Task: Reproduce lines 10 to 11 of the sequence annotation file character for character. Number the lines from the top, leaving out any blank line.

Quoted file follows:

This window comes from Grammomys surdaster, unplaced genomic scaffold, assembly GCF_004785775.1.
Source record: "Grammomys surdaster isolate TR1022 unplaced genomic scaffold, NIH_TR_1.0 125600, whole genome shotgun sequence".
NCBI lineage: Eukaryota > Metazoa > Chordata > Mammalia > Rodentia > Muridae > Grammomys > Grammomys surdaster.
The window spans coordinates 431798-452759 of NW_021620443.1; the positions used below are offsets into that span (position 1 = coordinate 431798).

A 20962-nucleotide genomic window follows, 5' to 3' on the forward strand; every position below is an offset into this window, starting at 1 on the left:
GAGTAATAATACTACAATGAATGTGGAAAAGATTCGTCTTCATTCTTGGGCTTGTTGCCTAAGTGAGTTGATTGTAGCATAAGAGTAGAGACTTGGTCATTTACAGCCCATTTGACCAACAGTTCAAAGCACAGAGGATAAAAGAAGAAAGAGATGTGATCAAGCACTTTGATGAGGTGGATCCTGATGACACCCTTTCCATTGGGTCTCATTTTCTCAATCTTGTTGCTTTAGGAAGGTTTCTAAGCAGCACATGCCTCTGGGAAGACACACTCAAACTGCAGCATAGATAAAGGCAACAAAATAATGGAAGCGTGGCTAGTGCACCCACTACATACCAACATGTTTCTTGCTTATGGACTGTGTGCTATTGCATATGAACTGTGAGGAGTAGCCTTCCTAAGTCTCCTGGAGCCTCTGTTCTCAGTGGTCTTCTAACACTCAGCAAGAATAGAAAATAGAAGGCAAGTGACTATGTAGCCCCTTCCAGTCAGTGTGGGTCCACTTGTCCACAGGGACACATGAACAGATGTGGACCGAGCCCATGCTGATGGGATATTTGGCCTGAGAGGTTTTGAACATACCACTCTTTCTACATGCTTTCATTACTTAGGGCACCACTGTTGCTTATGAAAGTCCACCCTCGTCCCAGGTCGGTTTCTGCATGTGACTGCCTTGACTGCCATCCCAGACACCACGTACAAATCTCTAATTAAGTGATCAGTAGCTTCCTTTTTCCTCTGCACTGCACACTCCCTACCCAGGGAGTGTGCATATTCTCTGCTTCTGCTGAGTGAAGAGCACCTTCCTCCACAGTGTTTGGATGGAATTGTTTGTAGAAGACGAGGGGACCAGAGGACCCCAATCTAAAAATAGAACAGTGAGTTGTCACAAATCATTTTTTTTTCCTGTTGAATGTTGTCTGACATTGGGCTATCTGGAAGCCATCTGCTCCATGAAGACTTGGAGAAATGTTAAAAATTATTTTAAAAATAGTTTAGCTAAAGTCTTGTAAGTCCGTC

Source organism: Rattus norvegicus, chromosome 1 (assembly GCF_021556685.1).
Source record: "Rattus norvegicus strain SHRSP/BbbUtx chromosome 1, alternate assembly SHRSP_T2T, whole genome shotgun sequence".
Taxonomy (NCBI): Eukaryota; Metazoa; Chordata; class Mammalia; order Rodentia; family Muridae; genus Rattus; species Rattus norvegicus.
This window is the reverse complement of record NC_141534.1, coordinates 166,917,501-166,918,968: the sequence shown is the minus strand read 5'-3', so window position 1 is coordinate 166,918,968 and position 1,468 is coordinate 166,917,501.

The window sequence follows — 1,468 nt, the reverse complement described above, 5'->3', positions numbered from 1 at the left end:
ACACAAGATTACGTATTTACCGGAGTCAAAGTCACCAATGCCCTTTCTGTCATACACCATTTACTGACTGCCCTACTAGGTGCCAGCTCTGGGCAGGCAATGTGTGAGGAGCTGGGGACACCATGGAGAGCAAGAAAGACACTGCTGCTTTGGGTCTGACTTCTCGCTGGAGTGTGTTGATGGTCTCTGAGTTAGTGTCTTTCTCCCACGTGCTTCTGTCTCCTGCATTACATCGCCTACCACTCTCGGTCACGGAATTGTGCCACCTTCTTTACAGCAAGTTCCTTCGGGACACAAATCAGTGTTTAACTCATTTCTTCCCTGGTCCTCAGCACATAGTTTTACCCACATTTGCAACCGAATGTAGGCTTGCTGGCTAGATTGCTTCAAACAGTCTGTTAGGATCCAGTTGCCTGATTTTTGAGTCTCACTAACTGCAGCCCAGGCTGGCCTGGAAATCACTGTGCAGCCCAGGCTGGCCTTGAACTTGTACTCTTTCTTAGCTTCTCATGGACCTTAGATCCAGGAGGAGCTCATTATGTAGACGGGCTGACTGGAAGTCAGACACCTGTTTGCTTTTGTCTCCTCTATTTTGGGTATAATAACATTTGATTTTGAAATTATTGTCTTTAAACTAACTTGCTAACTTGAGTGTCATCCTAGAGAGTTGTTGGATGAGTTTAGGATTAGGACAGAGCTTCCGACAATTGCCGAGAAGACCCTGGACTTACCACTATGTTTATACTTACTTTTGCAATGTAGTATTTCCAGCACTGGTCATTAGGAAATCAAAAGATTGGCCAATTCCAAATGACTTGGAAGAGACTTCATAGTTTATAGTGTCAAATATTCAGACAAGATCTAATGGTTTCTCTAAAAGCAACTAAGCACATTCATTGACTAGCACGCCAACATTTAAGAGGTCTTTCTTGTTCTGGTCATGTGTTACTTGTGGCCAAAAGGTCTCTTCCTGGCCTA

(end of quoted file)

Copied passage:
This window is the reverse complement of record NC_141534.1, coordinates 166,917,501-166,918,968: the sequence shown is the minus strand read 5'-3', so window position 1 is coordinate 166,918,968 and position 1,468 is coordinate 166,917,501.

The window sequence follows — 1,468 nt, the reverse complement described above, 5'->3', positions numbered from 1 at the left end: